But how do you heal the person who has been in bed crying for two days, even though they have no clue why? How do you cure the symptom of icy coldness that suddenly envelopes your mind during those mood swings when you’re on edge?

(…But, like, I’m good right now. I’m downright delightful.)

When the average person is sad, angry or feeling whatever emotion, there is usually a reason, even if it boils down to just having a bad day. This makes sense to people. For many others and myself, though, there is plenty of confusion. Many times I will be curled in a ball, crying, for no reason I can think of. Still, I am so overwhelmed with hopelessness that I can physically feel the weight of the emotion. Sometimes I don’t understand the brimstone-and-fire-like irritation that simply manifests.

The people who don’t understand it yet try to are those closest to me. They’ve seen me tear through my life as an emotional mess until it truly became, for me, fight or die. They ask if I’ve taken my medicine. They ask if and when I am going to therapy. A few years ago, that annoyed me, made me feel like I was weak or incapable of being normal (turns out I’m actually not normal, but it has nothing to do with my health). Today, I understand that it’s their way of showing me they care and reaffirming to themselves that I am doing better, that I am working to stay on top, even when my mood sinks. It’s not easy for me sometimes, but I know it’s not easy for the loved ones and caretakers of someone struggling with emotional or mental issues.

I’ve been at the point where I have held the gun in my hand, considering the next move. I have pulled razors across my skin, testing my resolve to push below the surface. I’ve stared inside my medicine cabinet, wondering what would make the strongest combination. I’ve eyed bridges, wondering if the drop to the water was sufficient. I’ve made lists of who gets what when I die. I tell you this not to alarm you or garner pity, but so you know what some people experience. This isn’t only my story. My story is similar, if not identical to, that of others.

I’m not excited or proud to admit those things. I am thankful to say that so far, I’m still standing, because it’s hard to fight something that, despite being invisible, bleeds into every aspect of your life. Something that takes control of you without your consent.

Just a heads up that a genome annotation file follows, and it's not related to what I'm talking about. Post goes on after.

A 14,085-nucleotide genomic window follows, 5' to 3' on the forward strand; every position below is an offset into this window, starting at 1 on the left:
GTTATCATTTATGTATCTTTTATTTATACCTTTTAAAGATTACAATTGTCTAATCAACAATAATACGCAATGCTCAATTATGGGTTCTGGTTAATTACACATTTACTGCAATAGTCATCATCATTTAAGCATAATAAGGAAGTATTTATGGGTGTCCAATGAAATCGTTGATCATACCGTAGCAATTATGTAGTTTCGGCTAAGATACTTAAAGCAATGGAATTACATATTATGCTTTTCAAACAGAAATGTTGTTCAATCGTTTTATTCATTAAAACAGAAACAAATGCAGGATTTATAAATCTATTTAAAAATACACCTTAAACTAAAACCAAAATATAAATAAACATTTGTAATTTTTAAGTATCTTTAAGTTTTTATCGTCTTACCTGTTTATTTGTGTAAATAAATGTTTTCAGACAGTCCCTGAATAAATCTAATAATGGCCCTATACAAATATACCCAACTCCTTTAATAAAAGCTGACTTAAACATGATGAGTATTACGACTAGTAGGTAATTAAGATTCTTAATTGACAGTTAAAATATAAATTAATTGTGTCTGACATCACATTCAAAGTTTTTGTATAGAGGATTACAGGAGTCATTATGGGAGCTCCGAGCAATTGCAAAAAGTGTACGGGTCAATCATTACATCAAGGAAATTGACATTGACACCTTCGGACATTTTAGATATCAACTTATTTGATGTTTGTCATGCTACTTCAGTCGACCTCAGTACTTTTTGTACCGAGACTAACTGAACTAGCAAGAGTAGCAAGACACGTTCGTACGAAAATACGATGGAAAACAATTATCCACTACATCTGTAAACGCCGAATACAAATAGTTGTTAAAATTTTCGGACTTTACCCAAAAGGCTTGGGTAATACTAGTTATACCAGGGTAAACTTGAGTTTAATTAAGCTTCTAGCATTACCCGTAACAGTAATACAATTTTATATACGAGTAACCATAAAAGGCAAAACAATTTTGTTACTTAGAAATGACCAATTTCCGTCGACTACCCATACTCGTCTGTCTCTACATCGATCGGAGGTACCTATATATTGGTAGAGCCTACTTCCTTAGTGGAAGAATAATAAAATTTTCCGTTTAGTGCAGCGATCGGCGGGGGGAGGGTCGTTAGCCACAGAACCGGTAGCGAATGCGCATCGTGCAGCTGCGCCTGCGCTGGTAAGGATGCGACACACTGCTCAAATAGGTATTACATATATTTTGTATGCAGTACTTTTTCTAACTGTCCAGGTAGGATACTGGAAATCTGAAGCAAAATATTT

If mental illness seems bogus or intimidating, just remember that it’s only because we are still learning so much right now. There was a time when women were involuntarily institutionalized because they were experiencing the symptoms of PMS and menopause. Years later we know these women were actually fine, but everyone else was clueless.

In 2002, an LSUE psych professor began a new semester by posing this question to a class: “If I gave you a broken toaster, could you fix it?” The idea was that the average person is no master at fixing even small things. When most of the class mumbled ‘no,’ the professor asked, “Then how can you expect someone to fix their own brain?”

Suicide is a dark topic that we all wish did not need discussion. Many of us, whether suffering from suicidal thoughts or simply loving someone who struggles, have a hard time approaching the topic, too.

But it’s like any serious problem. Ignoring it will not help anyone or make anything better. If we were willing to have open discussions about suicide, I think many who are considering the action would be more willing to seek help or talk about their concerns with loved ones and professionals. The loved ones of those who struggle need to be just as open with their concerns and hardships.

I know from experience that it’s hard, sometimes pride-shattering, to acknowledge certain personal struggles. I’m just sayin’, I also know from personal experience that losing someone to suicide is much harder.

P.S. Seriously, I’m good. No one panic.